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  • Wind detection in a microcosm: Ship/aircraft environment sensors

    Publication Year: 1998 , Page(s): 26 - 33
    Save to Project icon | Request Permissions | Click to expandQuick Abstract | PDF file iconPDF (804 KB)  

    One of the most demanding aspects of a Navy helicopter pilot's job is landing his aircraft on the flight deck of a pitching, rolling, heaving and yawing ship. The complex airwake velocity field associated with the ship and aircraft interface directly affects the pilot's ability to control the aircraft during takeoff, approach, hover, landing, and deck operations. Dynamic Interface (DI) testing is performed to define safe aircraft operational envelopes; however, not all conditions can be realized within the limited test period and asset/condition availability. In addition, exact wind conditions that affect the aircraft cannot be measured with existing wind sensors. These sensors measure wind in the ship's mast area which does not represent the wind flow field encountered by the aircraft. A means of non-intrusively measuring the appropriate wind data is required. This paper presents an overview of the unique aspects of the ship/aircraft interface, the overall naval DI environment and the sensor requirements for measuring this complex environment View full abstract»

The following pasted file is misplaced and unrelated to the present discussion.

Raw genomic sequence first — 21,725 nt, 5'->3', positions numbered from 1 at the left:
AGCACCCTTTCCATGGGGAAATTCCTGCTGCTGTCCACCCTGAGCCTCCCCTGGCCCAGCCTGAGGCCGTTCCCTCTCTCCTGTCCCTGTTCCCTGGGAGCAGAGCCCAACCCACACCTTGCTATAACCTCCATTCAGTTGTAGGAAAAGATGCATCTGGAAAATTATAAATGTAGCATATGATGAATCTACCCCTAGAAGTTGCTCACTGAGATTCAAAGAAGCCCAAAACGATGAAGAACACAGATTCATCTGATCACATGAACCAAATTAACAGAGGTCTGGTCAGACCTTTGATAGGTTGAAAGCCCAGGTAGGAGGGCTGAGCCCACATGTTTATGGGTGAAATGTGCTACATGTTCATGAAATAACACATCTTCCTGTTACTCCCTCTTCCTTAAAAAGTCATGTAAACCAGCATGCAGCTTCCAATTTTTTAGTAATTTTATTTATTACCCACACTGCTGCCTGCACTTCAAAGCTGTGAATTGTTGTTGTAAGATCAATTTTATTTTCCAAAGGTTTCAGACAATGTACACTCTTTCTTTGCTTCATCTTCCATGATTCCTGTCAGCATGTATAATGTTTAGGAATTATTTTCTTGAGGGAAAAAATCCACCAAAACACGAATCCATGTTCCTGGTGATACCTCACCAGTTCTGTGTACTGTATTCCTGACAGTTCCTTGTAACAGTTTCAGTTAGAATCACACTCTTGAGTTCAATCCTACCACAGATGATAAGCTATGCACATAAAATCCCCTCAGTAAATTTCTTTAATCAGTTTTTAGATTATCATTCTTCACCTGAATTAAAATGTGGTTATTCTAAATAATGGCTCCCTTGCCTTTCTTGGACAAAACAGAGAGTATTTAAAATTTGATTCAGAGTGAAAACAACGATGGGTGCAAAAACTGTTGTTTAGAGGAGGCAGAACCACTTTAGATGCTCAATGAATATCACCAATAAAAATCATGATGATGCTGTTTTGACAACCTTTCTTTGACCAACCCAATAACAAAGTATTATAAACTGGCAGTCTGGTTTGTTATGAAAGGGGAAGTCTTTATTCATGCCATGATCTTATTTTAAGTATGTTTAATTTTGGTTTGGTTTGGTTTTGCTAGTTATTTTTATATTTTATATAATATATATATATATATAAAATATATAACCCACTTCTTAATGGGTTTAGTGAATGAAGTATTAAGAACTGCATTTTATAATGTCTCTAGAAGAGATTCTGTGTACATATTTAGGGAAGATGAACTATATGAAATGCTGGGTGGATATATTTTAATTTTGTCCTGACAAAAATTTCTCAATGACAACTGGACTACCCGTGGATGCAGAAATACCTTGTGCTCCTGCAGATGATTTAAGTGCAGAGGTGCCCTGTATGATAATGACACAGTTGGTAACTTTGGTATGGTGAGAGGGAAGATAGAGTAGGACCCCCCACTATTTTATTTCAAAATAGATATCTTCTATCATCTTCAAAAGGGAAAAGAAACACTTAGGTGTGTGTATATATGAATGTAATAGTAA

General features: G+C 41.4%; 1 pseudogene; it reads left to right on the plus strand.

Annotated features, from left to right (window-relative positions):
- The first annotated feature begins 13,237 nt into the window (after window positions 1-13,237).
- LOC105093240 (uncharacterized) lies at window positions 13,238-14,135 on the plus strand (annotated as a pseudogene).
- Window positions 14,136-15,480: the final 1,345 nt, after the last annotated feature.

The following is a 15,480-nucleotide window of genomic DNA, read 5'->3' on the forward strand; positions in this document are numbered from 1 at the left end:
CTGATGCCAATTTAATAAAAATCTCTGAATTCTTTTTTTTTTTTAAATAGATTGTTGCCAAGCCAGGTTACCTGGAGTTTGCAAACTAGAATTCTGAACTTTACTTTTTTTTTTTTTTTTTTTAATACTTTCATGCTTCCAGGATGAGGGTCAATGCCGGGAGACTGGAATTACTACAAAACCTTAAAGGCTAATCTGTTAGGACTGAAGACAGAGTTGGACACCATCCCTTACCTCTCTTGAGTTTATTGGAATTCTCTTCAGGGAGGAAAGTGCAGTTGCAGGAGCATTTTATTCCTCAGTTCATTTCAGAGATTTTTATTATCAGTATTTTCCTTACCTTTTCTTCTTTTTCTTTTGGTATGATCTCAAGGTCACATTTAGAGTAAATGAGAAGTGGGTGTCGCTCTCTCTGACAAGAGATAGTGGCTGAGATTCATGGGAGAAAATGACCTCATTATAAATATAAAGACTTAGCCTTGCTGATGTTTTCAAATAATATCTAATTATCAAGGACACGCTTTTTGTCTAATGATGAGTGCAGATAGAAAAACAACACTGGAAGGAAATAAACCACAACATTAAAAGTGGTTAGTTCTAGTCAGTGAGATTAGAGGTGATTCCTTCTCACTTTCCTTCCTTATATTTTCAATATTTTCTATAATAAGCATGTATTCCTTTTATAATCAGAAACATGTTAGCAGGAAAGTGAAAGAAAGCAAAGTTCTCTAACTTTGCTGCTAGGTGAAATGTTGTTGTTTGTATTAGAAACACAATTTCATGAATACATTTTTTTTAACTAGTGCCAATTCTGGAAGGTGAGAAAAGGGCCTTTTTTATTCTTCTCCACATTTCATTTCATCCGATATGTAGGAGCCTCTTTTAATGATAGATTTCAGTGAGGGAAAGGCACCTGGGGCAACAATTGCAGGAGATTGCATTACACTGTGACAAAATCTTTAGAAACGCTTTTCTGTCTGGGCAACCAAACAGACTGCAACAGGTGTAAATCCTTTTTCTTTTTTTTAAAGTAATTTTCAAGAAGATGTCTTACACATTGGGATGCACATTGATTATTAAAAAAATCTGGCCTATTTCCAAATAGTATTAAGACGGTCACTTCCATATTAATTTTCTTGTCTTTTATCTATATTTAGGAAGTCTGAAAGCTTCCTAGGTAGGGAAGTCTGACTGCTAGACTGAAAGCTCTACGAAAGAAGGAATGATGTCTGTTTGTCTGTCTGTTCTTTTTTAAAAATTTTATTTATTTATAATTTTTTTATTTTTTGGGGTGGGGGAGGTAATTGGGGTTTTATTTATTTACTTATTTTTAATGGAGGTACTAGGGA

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  • The realism of FAA reliability-safety requirements and alternatives

    Publication Year: 1998 , Page(s): 16 - 20
    Cited by:  Papers (2)
    Save to Project icon | Request Permissions | Click to expandQuick Abstract | PDF file iconPDF (436 KB)  

    As avionic systems become more complex, realistic qualification requirements for the flight-critical systems becomes more important, but more difficult to define. Requirements developed to establish acceptable levels of performance must be verifiable if they are to have any meaning. This article shows that both the current FAA requirements of flight-critical systems and the FAA recommended methods for probabilistic assessment are flawed, and result in “required” safety assessments which are misleading. Alternatives are then explored View full abstract»